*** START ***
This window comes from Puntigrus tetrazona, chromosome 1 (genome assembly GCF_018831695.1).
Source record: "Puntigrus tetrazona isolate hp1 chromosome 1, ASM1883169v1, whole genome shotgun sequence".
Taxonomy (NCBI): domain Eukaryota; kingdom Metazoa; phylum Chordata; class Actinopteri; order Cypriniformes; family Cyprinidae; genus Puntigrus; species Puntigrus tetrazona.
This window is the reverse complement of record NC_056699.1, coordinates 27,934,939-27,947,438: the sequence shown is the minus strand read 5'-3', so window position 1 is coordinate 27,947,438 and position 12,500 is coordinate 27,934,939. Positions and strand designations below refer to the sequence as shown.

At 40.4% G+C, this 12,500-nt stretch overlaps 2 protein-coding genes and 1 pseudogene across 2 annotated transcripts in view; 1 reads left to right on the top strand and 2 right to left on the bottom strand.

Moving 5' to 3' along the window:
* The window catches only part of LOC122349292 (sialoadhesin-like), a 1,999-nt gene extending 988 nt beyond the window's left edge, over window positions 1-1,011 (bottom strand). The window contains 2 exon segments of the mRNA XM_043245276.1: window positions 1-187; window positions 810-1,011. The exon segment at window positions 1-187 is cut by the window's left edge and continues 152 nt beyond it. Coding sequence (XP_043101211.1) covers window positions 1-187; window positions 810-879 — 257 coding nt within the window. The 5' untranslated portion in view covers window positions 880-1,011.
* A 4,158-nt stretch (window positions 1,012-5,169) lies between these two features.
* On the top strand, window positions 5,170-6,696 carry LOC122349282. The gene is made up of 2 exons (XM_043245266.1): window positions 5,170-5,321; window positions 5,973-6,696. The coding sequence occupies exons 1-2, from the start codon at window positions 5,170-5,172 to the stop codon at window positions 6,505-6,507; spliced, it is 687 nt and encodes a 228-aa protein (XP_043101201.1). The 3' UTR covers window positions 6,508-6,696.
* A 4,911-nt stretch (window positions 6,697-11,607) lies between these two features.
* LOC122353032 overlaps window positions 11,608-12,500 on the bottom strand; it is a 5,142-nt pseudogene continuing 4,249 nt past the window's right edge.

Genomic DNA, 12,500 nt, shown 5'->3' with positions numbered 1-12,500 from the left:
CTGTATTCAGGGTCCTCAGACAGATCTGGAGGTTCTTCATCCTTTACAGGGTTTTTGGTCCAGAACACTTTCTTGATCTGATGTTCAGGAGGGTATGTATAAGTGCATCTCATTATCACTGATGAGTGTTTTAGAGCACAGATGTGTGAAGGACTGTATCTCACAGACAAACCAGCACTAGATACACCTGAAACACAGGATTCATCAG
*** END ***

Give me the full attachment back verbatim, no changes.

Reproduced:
This window comes from Puntigrus tetrazona, chromosome 1 (genome assembly GCF_018831695.1).
Source record: "Puntigrus tetrazona isolate hp1 chromosome 1, ASM1883169v1, whole genome shotgun sequence".
Taxonomy (NCBI): domain Eukaryota; kingdom Metazoa; phylum Chordata; class Actinopteri; order Cypriniformes; family Cyprinidae; genus Puntigrus; species Puntigrus tetrazona.
This window is the reverse complement of record NC_056699.1, coordinates 27,934,939-27,947,438: the sequence shown is the minus strand read 5'-3', so window position 1 is coordinate 27,947,438 and position 12,500 is coordinate 27,934,939. Positions and strand designations below refer to the sequence as shown.

At 40.4% G+C, this 12,500-nt stretch overlaps 2 protein-coding genes and 1 pseudogene across 2 annotated transcripts in view; 1 reads left to right on the top strand and 2 right to left on the bottom strand.

Moving 5' to 3' along the window:
* The window catches only part of LOC122349292 (sialoadhesin-like), a 1,999-nt gene extending 988 nt beyond the window's left edge, over window positions 1-1,011 (bottom strand). The window contains 2 exon segments of the mRNA XM_043245276.1: window positions 1-187; window positions 810-1,011. The exon segment at window positions 1-187 is cut by the window's left edge and continues 152 nt beyond it. Coding sequence (XP_043101211.1) covers window positions 1-187; window positions 810-879 — 257 coding nt within the window. The 5' untranslated portion in view covers window positions 880-1,011.
* A 4,158-nt stretch (window positions 1,012-5,169) lies between these two features.
* On the top strand, window positions 5,170-6,696 carry LOC122349282. The gene is made up of 2 exons (XM_043245266.1): window positions 5,170-5,321; window positions 5,973-6,696. The coding sequence occupies exons 1-2, from the start codon at window positions 5,170-5,172 to the stop codon at window positions 6,505-6,507; spliced, it is 687 nt and encodes a 228-aa protein (XP_043101201.1). The 3' UTR covers window positions 6,508-6,696.
* A 4,911-nt stretch (window positions 6,697-11,607) lies between these two features.
* LOC122353032 overlaps window positions 11,608-12,500 on the bottom strand; it is a 5,142-nt pseudogene continuing 4,249 nt past the window's right edge.

Genomic DNA, 12,500 nt, shown 5'->3' with positions numbered 1-12,500 from the left:
CTGTATTCAGGGTCCTCAGACAGATCTGGAGGTTCTTCATCCTTTACAGGGTTTTTGGTCCAGAACACTTTCTTGATCTGATGTTCAGGAGGGTATGTATAAGTGCATCTCATTATCACTGATGAGTGTTTTAGAGCACAGATGTGTGAAGGACTGTATCTCACAGACAAACCAGCACTAGATACACCTGAAACACAGGATTCATCAG